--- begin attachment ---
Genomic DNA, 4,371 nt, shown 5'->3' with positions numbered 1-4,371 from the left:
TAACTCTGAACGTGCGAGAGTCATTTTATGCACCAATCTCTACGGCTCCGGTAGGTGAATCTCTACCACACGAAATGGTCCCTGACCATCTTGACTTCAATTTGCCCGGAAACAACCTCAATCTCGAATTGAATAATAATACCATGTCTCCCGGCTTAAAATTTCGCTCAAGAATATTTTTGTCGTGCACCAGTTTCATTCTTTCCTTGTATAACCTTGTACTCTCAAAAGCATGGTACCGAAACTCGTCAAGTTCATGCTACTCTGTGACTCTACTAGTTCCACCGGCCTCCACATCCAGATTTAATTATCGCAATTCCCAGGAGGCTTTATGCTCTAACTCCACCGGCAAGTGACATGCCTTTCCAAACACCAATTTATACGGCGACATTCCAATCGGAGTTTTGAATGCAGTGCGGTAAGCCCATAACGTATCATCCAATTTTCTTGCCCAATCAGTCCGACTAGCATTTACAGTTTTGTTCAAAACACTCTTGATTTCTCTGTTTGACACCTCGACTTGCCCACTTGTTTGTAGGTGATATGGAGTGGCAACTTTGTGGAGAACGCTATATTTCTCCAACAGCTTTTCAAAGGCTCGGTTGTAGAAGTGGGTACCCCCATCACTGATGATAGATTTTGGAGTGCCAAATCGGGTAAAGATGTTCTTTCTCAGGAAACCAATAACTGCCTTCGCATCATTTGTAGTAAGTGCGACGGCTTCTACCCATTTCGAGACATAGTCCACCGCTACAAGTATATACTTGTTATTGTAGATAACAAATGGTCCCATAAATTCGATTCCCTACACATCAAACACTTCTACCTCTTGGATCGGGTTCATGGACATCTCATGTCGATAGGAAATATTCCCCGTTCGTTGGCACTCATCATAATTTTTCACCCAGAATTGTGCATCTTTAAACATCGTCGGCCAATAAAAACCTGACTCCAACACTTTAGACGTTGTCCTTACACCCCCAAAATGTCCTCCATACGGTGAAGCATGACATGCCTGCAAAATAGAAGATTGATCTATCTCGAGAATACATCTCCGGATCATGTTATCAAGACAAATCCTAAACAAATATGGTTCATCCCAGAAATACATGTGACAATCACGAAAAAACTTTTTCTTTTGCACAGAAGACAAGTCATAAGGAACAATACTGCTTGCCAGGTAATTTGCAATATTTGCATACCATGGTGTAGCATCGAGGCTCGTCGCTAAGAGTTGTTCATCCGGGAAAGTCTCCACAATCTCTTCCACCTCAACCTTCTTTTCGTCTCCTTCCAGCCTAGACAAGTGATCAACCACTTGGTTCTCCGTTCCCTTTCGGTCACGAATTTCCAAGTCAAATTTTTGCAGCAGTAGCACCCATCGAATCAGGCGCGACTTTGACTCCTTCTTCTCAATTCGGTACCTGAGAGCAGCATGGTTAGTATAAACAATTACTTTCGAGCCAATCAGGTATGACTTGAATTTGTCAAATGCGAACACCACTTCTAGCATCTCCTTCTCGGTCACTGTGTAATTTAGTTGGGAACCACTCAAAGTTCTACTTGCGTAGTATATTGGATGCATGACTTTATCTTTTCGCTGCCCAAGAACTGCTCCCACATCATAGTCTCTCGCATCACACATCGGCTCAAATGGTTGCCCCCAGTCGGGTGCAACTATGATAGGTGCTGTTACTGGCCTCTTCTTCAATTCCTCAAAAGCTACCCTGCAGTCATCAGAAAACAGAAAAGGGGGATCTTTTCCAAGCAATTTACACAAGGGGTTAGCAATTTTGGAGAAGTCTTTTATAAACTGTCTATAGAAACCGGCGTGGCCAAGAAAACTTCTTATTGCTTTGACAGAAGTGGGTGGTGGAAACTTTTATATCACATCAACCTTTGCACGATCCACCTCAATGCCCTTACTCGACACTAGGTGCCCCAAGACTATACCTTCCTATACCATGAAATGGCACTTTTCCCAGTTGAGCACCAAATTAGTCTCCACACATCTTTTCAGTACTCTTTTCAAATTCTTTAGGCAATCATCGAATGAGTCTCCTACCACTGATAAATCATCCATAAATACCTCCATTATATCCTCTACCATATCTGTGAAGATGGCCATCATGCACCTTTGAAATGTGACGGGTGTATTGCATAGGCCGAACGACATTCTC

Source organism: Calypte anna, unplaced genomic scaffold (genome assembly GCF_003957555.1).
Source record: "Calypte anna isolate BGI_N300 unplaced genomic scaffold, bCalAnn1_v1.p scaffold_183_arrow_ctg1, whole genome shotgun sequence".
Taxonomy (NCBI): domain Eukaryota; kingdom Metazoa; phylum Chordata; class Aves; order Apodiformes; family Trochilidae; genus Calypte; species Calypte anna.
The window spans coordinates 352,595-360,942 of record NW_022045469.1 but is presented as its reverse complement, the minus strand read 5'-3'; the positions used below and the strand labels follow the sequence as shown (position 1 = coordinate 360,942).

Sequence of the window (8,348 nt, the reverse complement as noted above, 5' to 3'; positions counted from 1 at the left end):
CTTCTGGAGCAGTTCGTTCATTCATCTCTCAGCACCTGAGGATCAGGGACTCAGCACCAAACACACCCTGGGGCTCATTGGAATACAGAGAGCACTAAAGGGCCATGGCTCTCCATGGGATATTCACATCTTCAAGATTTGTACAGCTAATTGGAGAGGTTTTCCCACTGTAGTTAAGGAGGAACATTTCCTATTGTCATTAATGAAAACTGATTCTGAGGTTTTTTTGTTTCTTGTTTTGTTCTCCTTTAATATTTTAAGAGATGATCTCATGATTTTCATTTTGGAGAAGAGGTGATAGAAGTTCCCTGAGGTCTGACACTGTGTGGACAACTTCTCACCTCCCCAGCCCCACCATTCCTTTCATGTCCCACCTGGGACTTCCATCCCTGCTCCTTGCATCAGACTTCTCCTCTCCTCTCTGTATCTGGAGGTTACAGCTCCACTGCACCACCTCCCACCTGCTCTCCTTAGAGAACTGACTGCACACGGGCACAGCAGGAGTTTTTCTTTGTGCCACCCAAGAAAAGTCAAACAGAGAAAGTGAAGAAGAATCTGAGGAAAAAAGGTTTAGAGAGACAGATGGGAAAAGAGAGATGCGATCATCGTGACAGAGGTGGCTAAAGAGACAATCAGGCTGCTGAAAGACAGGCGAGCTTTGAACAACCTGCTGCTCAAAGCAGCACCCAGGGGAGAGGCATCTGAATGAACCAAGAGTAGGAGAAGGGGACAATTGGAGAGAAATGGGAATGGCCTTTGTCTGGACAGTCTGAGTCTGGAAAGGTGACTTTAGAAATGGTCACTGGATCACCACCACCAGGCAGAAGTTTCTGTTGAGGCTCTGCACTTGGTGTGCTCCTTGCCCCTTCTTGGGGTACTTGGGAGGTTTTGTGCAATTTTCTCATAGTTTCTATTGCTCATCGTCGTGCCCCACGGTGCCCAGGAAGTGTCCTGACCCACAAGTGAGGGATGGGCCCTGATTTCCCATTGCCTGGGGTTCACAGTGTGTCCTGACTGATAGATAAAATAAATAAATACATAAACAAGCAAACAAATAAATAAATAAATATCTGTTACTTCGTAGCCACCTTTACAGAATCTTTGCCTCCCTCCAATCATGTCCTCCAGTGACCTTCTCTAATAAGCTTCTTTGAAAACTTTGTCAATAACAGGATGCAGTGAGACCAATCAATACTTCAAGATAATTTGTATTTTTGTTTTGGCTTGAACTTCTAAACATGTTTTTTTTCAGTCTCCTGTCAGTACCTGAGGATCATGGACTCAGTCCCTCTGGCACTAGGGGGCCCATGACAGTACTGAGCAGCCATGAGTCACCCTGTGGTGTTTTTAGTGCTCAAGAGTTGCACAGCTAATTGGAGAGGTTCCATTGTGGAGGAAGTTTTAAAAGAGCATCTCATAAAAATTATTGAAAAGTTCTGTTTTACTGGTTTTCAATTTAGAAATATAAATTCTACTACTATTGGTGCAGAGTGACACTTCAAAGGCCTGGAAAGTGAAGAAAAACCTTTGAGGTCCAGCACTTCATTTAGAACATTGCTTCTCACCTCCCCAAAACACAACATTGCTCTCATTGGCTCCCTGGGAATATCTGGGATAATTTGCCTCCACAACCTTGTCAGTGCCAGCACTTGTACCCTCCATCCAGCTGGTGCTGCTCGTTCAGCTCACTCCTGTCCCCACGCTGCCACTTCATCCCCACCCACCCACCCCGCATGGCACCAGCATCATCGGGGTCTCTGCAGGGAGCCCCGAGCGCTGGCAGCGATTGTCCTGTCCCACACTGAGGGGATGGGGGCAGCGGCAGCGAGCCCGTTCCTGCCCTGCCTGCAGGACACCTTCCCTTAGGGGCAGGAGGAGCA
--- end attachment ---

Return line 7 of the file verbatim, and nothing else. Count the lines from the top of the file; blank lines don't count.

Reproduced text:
Sequence of the window (8,348 nt, the reverse complement as noted above, 5' to 3'; positions counted from 1 at the left end):